We’ve been having a great season on the Hawkesbury. Warm water pushed on shore in January and with it came some spectacular fishing.
One memorable day produced 12 kingfish, one bonito and a nice-sized cobia for client Ken Wilkins trolling around Barrenjoey Headland. We were the only boat out there in some less than desirable conditions but were handsomely rewarded.
The kingfish should still be lurking around the headlands and into Pittwater this month. Live squid and yakkas are the most consistent producers but fresh strips of squid or fillets like fresh-caught bonito floated down a berley trail will also work.
In the river proper it gets a bit weird.
Hairtail are still being caught in decent numbers, even in the warm water around Flint and Steel! It hurts my head…
Only a couple of years ago there was barely a hairy to be caught and this year we had a bumper Winter run but they seem to have stuck around.
The jewfish have been quite active in the lower reaches with good catches from the bridges and Flint and Steel. The smaller soapies have invaded the upper reaches from Spencer to Wisemans Ferry. Fresh and live prawns have been the standout bait.
This month we should see some of the bigger models moving upstream to feed before Winter sets in.
Large live, whole and cut baits will get you in the game for a big mulloway. I prefer to target reef edges but the many deep corners and rock walls are all worth a go at this time of year.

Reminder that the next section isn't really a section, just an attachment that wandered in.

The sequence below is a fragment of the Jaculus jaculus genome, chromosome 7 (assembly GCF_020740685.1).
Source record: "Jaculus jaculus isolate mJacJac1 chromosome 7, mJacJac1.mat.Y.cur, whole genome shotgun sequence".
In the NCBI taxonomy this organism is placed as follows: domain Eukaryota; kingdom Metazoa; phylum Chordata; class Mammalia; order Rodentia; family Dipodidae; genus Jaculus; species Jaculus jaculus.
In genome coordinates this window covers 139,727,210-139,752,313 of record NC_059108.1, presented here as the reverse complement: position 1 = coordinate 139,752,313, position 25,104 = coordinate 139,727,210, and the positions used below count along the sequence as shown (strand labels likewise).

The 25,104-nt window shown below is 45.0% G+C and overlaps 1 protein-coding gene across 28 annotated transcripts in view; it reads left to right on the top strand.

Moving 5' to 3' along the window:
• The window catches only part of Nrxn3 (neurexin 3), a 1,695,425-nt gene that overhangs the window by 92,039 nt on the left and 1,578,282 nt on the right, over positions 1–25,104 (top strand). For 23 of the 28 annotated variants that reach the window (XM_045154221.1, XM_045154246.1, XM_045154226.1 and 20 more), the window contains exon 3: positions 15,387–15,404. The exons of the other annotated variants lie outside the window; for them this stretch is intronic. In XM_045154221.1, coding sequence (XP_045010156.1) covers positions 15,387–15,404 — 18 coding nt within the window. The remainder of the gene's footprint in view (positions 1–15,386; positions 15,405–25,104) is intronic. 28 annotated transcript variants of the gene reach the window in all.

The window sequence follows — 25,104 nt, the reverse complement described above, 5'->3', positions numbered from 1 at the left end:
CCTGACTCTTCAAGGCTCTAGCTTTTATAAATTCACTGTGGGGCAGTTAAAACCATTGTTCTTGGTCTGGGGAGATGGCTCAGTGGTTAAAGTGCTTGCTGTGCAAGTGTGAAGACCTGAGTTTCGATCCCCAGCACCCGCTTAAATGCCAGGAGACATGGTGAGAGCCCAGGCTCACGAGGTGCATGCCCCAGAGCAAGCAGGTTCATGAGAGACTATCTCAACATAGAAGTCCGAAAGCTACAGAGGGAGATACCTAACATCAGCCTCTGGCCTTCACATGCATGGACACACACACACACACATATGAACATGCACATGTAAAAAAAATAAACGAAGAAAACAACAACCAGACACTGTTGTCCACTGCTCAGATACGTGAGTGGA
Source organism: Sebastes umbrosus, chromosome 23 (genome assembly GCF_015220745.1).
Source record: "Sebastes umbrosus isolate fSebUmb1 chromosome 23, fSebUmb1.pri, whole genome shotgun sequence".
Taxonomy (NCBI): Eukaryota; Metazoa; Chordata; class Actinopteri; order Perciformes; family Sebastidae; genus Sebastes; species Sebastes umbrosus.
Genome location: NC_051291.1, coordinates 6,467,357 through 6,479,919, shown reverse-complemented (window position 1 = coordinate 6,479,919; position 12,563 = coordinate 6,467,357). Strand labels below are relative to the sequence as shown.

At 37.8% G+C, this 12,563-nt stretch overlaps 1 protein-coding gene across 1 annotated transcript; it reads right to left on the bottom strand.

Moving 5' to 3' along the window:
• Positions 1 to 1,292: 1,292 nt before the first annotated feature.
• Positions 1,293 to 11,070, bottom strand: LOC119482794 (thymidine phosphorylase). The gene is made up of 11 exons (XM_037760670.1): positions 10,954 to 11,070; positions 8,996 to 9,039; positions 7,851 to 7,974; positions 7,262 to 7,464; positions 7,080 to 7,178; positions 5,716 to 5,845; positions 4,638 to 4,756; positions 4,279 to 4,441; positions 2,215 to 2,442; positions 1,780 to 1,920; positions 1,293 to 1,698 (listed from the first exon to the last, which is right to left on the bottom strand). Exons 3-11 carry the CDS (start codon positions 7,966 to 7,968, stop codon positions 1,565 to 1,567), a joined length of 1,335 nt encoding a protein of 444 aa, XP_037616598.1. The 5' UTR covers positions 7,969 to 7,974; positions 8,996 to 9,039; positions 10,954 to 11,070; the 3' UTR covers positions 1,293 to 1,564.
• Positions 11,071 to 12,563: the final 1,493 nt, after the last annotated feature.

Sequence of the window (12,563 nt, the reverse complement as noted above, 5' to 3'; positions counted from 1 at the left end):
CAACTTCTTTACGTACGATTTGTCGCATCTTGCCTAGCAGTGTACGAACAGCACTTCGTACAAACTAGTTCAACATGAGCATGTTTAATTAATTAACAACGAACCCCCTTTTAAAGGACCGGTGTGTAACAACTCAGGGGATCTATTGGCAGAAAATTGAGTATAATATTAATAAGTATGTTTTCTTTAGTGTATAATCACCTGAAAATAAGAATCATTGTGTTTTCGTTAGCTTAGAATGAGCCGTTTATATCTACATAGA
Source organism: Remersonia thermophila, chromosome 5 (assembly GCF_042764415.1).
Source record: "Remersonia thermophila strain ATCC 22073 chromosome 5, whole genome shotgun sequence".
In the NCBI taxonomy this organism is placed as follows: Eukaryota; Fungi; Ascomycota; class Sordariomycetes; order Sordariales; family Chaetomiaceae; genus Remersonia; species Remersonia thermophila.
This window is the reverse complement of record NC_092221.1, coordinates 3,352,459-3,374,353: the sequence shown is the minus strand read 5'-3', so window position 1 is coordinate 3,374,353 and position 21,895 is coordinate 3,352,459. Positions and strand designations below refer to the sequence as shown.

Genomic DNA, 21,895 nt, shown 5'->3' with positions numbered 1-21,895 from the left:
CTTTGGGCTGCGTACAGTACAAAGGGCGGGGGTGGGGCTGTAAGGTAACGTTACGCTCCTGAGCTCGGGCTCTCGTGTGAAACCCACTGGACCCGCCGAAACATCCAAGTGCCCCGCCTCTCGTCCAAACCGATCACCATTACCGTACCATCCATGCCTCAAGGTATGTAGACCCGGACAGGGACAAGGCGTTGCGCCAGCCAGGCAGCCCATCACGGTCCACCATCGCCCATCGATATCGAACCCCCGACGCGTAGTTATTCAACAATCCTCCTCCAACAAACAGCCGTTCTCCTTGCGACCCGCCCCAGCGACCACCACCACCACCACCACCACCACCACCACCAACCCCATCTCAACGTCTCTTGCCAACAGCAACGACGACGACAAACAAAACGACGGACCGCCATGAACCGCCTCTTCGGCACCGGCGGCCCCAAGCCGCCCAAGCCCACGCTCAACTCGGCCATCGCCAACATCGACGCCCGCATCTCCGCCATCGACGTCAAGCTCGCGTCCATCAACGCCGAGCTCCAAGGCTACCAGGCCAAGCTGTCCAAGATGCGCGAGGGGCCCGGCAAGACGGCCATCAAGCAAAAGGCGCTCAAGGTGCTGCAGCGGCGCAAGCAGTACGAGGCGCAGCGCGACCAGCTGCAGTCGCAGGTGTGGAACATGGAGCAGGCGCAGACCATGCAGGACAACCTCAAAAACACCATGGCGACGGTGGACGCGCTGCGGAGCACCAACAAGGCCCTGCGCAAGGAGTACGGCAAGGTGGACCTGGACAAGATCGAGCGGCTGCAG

The flathead have been really spread out this year. Even with several small freshes there are still good populations sitting in the brown murk above Lower Portland.
The school prawns are why these guys are sticking it out and they are by all means still catchable. Sound out a drop-off or two and anchor or hold ground with the electric motor.
Present these fish with soft plastics, hardbodies or blades for best results.
If you use bait up this high in the system, eels can pose a problem.
One method to reduce the frequency of eels coming to the boat is to actively fish your baits like you would a soft plastic. Cast up past the boat and allow your bait to reach the bottom and then slowly hop it off the bottom and feed a bit of line back as it drifts past you.
This will reduce the number of unwanted pest species and put you in with a shot at decent predatory species like flatties, bass and estuary perch.
Paulie Romano recently put in an overnighter around Brooklyn in search of that elusive mulloway but instead came away with his new PB flathead. The big girl measured 91cm and was released to breed more flatties and so some other lucky angler has a chance to catch her.
Bream have also been caught lately as far up as Dargle. Although not common captures this far up, they certainly do cover the ground to find a feed.
The Skeletons have been producing the odd bream as well but the rock walls up around Wisemans Ferry are where the bulk of the action has been.
Small soft plastics and crankbaits that get down to around 2m are yielding good results.
The oyster leases in Berowra Waters and Mooney Mooney Creek are also holding good concentrations of kilo-plus bream – extracting them is another story, though.
If the rain stays away and allows the river to clear a bit we should see some good catches of bream in the next few months.
The bass have been keeping plenty of locals happy with double-figure catches on many outings. Surface lures are really working a treat this year, I think because of the hatches of Christmas beetles and cicadas.
Subsurface presentations like spinnerbaits and shallow crankbaits are great to have on hand if the bass aren’t keen to come to the surface. Purple/black, white/chartreuse and red/black are my preferred spinnerbait colours in the Hawkesbury.
As for the crankbaits, most colours will score fish but it’s hard to go past purple, pink or gold for consistency.Reads: 1370